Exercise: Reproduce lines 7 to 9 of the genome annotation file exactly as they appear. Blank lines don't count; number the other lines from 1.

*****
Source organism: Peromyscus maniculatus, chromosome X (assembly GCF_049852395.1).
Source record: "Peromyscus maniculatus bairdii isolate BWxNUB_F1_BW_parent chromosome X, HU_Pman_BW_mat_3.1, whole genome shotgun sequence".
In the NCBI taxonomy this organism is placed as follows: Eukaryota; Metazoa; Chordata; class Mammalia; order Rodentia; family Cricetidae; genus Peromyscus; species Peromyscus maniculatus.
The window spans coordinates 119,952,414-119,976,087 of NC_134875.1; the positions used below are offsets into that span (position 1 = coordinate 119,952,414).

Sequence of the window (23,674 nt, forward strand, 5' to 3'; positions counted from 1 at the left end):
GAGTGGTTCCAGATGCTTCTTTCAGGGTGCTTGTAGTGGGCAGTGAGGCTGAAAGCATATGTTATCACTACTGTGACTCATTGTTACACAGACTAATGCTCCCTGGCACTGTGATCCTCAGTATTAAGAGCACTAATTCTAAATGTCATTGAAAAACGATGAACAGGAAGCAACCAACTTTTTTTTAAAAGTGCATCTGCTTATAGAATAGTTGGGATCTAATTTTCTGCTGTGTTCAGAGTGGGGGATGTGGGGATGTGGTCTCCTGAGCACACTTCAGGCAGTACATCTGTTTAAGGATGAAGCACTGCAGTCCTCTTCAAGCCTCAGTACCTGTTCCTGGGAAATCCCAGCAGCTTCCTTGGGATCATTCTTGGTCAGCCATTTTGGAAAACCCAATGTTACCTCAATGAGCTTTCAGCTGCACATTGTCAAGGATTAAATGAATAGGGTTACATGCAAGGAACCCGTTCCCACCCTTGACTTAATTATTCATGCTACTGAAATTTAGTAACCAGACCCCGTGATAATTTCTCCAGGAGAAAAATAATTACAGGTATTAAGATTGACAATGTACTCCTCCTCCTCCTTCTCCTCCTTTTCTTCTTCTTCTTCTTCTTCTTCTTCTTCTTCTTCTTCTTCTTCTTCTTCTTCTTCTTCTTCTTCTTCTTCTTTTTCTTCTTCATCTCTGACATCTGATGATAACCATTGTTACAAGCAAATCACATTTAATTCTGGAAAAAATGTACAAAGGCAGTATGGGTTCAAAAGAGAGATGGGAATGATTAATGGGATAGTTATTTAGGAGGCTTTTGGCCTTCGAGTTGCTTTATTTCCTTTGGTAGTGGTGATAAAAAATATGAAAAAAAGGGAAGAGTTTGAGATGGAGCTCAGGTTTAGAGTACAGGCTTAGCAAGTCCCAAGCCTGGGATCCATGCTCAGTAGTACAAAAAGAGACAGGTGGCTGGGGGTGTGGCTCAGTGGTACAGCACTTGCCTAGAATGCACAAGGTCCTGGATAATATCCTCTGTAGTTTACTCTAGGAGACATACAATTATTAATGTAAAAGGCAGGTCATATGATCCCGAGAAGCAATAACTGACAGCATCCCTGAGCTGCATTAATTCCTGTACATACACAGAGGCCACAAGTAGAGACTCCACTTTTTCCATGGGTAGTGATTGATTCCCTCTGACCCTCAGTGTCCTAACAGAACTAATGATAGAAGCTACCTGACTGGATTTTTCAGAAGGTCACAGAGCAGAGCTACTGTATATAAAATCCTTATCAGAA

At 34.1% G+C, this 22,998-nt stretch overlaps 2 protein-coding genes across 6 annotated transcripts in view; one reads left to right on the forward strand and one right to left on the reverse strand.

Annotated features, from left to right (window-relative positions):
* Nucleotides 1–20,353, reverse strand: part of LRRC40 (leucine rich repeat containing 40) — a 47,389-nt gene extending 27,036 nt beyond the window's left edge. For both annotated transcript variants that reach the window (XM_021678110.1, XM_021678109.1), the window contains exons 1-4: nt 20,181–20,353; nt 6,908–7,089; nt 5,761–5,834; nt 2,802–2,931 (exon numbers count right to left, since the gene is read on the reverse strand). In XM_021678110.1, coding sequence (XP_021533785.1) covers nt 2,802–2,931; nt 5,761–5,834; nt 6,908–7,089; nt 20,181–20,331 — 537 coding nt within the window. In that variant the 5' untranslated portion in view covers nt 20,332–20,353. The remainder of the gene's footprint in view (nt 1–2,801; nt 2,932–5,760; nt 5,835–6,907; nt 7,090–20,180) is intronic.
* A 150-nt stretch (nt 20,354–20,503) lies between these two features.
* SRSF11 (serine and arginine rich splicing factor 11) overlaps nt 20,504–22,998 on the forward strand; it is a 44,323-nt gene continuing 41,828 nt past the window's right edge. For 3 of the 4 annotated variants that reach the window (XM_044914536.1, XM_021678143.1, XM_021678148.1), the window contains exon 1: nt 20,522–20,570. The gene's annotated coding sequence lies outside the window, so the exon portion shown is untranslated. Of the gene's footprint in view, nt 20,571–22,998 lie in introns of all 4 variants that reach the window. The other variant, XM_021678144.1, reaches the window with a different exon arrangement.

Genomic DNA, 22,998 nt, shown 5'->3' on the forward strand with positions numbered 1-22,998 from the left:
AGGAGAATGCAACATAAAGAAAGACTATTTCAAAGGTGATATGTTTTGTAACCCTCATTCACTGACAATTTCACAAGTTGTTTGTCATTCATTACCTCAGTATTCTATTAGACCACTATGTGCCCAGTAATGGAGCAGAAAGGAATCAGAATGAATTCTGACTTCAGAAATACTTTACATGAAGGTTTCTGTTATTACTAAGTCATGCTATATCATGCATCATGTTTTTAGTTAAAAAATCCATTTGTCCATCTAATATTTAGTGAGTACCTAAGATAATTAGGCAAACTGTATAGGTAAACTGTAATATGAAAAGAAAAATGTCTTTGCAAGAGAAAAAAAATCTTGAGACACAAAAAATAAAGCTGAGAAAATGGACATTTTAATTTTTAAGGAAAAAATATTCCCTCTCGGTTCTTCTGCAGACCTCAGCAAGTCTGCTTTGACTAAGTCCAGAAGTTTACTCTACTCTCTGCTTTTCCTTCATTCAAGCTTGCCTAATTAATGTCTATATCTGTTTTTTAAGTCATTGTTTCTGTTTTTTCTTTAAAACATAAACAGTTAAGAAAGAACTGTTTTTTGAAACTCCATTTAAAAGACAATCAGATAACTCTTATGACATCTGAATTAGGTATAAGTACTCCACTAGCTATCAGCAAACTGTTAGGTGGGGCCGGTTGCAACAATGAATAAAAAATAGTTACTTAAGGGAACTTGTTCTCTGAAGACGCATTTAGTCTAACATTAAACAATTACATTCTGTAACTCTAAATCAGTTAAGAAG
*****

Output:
At 34.1% G+C, this 22,998-nt stretch overlaps 2 protein-coding genes across 6 annotated transcripts in view; one reads left to right on the forward strand and one right to left on the reverse strand.

Annotated features, from left to right (window-relative positions):
* Nucleotides 1–20,353, reverse strand: part of LRRC40 (leucine rich repeat containing 40) — a 47,389-nt gene extending 27,036 nt beyond the window's left edge. For both annotated transcript variants that reach the window (XM_021678110.1, XM_021678109.1), the window contains exons 1-4: nt 20,181–20,353; nt 6,908–7,089; nt 5,761–5,834; nt 2,802–2,931 (exon numbers count right to left, since the gene is read on the reverse strand). In XM_021678110.1, coding sequence (XP_021533785.1) covers nt 2,802–2,931; nt 5,761–5,834; nt 6,908–7,089; nt 20,181–20,331 — 537 coding nt within the window. In that variant the 5' untranslated portion in view covers nt 20,332–20,353. The remainder of the gene's footprint in view (nt 1–2,801; nt 2,932–5,760; nt 5,835–6,907; nt 7,090–20,180) is intronic.